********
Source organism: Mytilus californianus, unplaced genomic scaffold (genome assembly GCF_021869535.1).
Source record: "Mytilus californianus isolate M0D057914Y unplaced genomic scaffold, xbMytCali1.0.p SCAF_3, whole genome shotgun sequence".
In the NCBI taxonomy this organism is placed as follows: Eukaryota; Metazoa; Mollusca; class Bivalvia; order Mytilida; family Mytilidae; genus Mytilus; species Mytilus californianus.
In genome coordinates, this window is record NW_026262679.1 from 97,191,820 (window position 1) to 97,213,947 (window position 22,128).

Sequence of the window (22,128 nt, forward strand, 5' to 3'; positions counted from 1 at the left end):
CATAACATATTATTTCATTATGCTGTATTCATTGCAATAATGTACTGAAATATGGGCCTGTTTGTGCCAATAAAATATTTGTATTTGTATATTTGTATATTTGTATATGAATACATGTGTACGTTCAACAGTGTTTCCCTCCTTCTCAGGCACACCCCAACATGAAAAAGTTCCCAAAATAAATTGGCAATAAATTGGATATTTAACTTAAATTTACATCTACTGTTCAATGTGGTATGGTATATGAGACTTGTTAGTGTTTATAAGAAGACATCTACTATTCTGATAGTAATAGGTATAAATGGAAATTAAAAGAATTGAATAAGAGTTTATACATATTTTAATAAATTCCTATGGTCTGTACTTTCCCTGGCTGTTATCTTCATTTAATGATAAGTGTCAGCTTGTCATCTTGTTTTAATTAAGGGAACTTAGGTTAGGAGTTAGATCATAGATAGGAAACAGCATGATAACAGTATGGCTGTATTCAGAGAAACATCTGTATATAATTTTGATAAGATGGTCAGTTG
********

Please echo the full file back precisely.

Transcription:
Source organism: Mytilus californianus, unplaced genomic scaffold (genome assembly GCF_021869535.1).
Source record: "Mytilus californianus isolate M0D057914Y unplaced genomic scaffold, xbMytCali1.0.p SCAF_3, whole genome shotgun sequence".
In the NCBI taxonomy this organism is placed as follows: Eukaryota; Metazoa; Mollusca; class Bivalvia; order Mytilida; family Mytilidae; genus Mytilus; species Mytilus californianus.
In genome coordinates, this window is record NW_026262679.1 from 97,191,820 (window position 1) to 97,213,947 (window position 22,128).

Sequence of the window (22,128 nt, forward strand, 5' to 3'; positions counted from 1 at the left end):
CATAACATATTATTTCATTATGCTGTATTCATTGCAATAATGTACTGAAATATGGGCCTGTTTGTGCCAATAAAATATTTGTATTTGTATATTTGTATATTTGTATATGAATACATGTGTACGTTCAACAGTGTTTCCCTCCTTCTCAGGCACACCCCAACATGAAAAAGTTCCCAAAATAAATTGGCAATAAATTGGATATTTAACTTAAATTTACATCTACTGTTCAATGTGGTATGGTATATGAGACTTGTTAGTGTTTATAAGAAGACATCTACTATTCTGATAGTAATAGGTATAAATGGAAATTAAAAGAATTGAATAAGAGTTTATACATATTTTAATAAATTCCTATGGTCTGTACTTTCCCTGGCTGTTATCTTCATTTAATGATAAGTGTCAGCTTGTCATCTTGTTTTAATTAAGGGAACTTAGGTTAGGAGTTAGATCATAGATAGGAAACAGCATGATAACAGTATGGCTGTATTCAGAGAAACATCTGTATATAATTTTGATAAGATGGTCAGTTG